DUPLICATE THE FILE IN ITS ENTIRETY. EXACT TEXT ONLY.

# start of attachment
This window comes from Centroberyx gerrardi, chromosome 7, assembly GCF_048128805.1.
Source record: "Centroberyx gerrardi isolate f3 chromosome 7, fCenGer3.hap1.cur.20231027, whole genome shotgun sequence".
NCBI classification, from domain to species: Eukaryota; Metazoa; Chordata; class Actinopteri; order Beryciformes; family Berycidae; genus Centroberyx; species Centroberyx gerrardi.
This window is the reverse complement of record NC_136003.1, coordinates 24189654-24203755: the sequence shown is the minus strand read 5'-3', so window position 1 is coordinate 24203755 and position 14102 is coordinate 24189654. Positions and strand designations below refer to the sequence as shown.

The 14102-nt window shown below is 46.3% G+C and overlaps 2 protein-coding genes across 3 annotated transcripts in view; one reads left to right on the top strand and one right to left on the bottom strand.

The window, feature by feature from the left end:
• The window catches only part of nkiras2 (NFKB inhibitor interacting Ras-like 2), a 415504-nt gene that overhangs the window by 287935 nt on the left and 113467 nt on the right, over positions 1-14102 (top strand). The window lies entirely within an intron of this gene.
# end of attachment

This window comes from Centroberyx gerrardi, chromosome 7, assembly GCF_048128805.1.
Source record: "Centroberyx gerrardi isolate f3 chromosome 7, fCenGer3.hap1.cur.20231027, whole genome shotgun sequence".
NCBI classification, from domain to species: Eukaryota; Metazoa; Chordata; class Actinopteri; order Beryciformes; family Berycidae; genus Centroberyx; species Centroberyx gerrardi.
This window is the reverse complement of record NC_136003.1, coordinates 24189654-24203755: the sequence shown is the minus strand read 5'-3', so window position 1 is coordinate 24203755 and position 14102 is coordinate 24189654. Positions and strand designations below refer to the sequence as shown.

The 14102-nt window shown below is 46.3% G+C and overlaps 2 protein-coding genes across 3 annotated transcripts in view; one reads left to right on the top strand and one right to left on the bottom strand.

The window, feature by feature from the left end:
• The window catches only part of nkiras2 (NFKB inhibitor interacting Ras-like 2), a 415504-nt gene that overhangs the window by 287935 nt on the left and 113467 nt on the right, over positions 1-14102 (top strand). The window lies entirely within an intron of this gene.